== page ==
The amygdala: is it an essential component of the neural network for social cognition?

Bibliographic Collection: 
MOCA Reference, APE
Publication Type: Journal Article
Authors: Amaral, D. G.; Capitanio, J. P.; Jourdain, M.; Mason, W. A.; Mendoza, S. P.; Prather, M.
Year of Publication: 2003
Journal: Neuropsychologia
Volume: 41
Issue: 2
Pagination: 235-40
Publication Language: eng
ISSN: 0028-3932
Keywords: Age Factors, Amygdala, Animals, Brain Mapping, Dominance-Subordination, Facial expression, Fear, Grooming, Macaca mulatta, Male, Nerve Net, Neural Inhibition, Social Behavior, Social Environment

Observations from human subjects with focal brain lesions and animal subjects with experimental lesions have implicated a variety of brain regions in the mediation of social behavior. Previous studies carried out in the macaque monkey found that lesions of the amygdala not only decrease emotional reactivity but also disrupt normal social interactions. We have re-investigated the relationship between amygdala lesions and social behavior in cohorts of mature and neonatal rhesus monkeys who were prepared with selective and complete bilateral ibotenic acid lesions of the amygdaloid complex. These animals display clear alterations in emotional and social behavior. We interpret these changes as due to a loss of the ability to evaluate environmental stimuli as potential threats. However, adult animals with bilateral lesions of the amygdala demonstrate normal, and even increased, social interactions with conspecifics. Moreover, neonatal animals, prepared with amygdala lesions at 2 weeks of age, also demonstrate species typical social behaviors such as the generation of facial expressions, grooming and play behavior. These results argue against the idea that the amygdala is essential for the interpretation of social communication or for the expression of social behavior. Because it does appear to participate in the evaluation of the "safety" of social interactions, we believe that it does have a role in modulating the amount of social behavior in which an organism will participate. However, our current answer to the question posed in the title of this paper is no!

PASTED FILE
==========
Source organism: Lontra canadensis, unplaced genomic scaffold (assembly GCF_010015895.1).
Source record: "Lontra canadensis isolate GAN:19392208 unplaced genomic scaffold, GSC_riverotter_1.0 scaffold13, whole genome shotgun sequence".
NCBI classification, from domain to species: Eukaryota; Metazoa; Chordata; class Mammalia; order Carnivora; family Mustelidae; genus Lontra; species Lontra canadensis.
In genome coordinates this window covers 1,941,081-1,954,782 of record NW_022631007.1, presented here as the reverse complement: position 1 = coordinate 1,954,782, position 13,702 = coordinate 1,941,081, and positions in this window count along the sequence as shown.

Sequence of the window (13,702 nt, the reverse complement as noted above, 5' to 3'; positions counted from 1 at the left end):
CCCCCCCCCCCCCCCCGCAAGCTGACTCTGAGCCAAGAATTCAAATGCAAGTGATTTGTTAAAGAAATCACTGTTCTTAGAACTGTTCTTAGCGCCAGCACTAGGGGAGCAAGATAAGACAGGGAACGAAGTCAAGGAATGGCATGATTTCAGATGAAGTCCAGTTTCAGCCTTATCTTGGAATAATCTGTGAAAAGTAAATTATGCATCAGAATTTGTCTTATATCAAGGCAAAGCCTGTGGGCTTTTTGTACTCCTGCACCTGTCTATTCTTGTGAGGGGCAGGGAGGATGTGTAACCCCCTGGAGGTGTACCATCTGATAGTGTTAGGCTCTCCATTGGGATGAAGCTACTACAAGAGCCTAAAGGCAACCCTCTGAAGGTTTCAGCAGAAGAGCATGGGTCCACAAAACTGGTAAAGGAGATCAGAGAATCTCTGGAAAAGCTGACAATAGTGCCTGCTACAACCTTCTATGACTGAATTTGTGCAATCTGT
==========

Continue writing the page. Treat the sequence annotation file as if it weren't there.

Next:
Alternate Journal: Neuropsychologia
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